Things get more interesting in subsequent rounds.  As in the first round, only the top three artists score points, but the points each artist earns is cumulative.  So, points an artist earned in previous rounds are added to those earned in the current round.  For example, assume an artist placed first (3 points) in the first round and third (1 point) in the second round.  If the artist now places first again (3 points) in the third round, each painting of that artist is worth seven points (3 + 1 + 3 = 7).  Thus, it is wise to conserve cards of these artists and play them in later rounds to score more points.  The risk, of course, is that the artist may not score at all in the earlier rounds if you don’t play them.  That choice is at the heart of the game, which is fraught with an atmosphere of uncertainty and apprehension.

Another important consideration is that players only receive two additional cards following the first and second rounds, and none following the third round.  Thus, players must manage their hand of cards carefully, as the mix will change very little.  While proper timing is important in the playing of particular cards, there is also a sizeable degree of luck, as one cannot control the cards his opponents will ultimately play.

The game is played over the course of four rounds, and the player with the greatest cumulative value of points is victorious.  A full game can generally be played in 30 – 45 minutes, which is perfect for the style and depth of the game.

Masters Gallery and its twin The Modern Art Card Game plays in a very similar manner as their ancestor, Modern Art.  Of course, the major element missing is the auctions.  Here, players actually play and possibly score the cards they are dealt as opposed to placing them up for auction.  Removing the auction does simplify the game and remove an element that some fans of the original game might find abhorrent.  Fair enough.  However, I would urge folks not to prematurely dismiss this new game, as it is quite fun and some interesting decisions to make.  Yes, it can be frustrating to play your artists in attempts to land them in the top spots, only to have your opponents play different artists and shut you out of the scoring.  I also wish a score pad or chart had been included.  These, however, are not enough to significantly detract from my enjoyment of the game.  It works well as a light game to open or close an evening, or at family gatherings.  Indeed, it may even find wider audience than its predecessor, which was more involved and required more skill to play well.  Masters Gallery is accessible is more easily accessible, and should have broader appeal.  However, as it is in the real art world, I’m certain there will be appreciation for both the masters and the modern artists!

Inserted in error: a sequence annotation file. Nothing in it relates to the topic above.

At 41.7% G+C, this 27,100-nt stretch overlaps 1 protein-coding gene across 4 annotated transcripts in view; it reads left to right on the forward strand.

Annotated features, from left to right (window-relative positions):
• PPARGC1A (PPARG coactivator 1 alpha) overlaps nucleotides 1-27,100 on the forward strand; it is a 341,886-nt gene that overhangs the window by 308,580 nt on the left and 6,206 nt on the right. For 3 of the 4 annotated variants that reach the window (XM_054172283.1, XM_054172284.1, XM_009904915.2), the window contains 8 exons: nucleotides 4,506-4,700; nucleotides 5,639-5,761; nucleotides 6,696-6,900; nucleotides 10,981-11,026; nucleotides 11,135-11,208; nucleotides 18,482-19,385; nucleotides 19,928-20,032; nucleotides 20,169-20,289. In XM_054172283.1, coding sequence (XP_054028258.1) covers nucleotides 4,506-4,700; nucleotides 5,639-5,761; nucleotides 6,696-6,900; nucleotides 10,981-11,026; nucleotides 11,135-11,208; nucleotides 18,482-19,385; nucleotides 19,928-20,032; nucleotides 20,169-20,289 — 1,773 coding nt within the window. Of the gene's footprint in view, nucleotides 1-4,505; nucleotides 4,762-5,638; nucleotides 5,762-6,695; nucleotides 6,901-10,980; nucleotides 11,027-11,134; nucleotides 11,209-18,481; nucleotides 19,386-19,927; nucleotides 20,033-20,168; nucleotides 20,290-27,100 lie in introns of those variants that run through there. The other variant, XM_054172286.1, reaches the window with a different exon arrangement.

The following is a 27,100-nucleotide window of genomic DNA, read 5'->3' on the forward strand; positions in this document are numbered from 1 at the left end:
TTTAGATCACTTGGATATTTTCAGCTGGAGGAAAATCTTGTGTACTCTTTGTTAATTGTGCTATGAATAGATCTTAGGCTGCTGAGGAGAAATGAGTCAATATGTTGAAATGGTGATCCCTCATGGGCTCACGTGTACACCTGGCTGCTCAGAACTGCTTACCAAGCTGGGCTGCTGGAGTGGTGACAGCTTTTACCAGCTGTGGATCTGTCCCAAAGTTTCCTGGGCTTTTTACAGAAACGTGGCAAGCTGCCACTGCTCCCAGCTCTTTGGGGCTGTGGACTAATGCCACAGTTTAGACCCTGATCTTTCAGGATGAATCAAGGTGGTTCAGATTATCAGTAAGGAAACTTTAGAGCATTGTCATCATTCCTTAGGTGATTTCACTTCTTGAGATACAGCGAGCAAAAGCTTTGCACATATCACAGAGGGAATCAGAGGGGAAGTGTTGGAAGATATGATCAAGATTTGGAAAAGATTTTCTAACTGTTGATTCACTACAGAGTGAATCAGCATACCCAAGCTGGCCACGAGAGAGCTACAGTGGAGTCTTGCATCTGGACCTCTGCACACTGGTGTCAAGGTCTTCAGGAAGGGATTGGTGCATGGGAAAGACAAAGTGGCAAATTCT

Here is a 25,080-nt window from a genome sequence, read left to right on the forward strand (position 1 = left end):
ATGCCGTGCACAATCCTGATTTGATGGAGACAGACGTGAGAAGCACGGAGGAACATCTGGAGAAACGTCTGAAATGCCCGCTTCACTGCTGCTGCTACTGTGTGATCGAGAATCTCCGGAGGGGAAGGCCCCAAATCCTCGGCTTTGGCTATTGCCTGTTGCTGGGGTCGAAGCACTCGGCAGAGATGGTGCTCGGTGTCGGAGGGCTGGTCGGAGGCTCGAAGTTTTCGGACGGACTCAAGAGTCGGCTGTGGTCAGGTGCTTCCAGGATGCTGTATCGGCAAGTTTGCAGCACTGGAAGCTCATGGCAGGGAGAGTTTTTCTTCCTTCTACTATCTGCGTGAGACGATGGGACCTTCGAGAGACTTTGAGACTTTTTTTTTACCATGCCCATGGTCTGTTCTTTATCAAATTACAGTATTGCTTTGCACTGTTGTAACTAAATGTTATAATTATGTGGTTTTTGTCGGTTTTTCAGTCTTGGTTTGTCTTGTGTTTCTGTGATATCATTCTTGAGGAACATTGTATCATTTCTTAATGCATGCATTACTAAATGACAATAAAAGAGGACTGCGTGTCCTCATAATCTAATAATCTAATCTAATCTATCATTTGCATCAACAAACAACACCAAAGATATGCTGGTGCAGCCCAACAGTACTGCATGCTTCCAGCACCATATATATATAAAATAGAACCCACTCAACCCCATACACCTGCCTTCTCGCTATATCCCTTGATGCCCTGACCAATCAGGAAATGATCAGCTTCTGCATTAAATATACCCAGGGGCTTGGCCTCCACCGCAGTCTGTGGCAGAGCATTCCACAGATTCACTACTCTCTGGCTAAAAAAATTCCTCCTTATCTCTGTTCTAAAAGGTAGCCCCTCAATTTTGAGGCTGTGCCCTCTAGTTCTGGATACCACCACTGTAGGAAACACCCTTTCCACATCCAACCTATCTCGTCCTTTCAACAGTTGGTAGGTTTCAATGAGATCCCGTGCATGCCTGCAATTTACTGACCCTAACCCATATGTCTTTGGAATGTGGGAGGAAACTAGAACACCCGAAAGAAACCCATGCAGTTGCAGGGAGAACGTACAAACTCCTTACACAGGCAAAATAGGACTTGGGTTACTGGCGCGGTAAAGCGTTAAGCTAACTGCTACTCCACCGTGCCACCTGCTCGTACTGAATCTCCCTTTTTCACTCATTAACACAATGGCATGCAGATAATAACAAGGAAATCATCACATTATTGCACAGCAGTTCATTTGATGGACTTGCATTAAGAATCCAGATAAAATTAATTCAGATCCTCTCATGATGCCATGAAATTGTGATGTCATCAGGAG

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Responses

  1. You’d think that ripping the auctions out of Modern Art would leave you with a shell of the original, but instead you get a completely different experience. Yes, Master’s Gallery has less player interaction, but the game requires less concentration and is easygoing. Modern Art is always lively, tense, and can play as a substantial main course. Master’s Gallery is lighter, simpler for beginners, and only plays as Grade A filler. They both work. (7/10)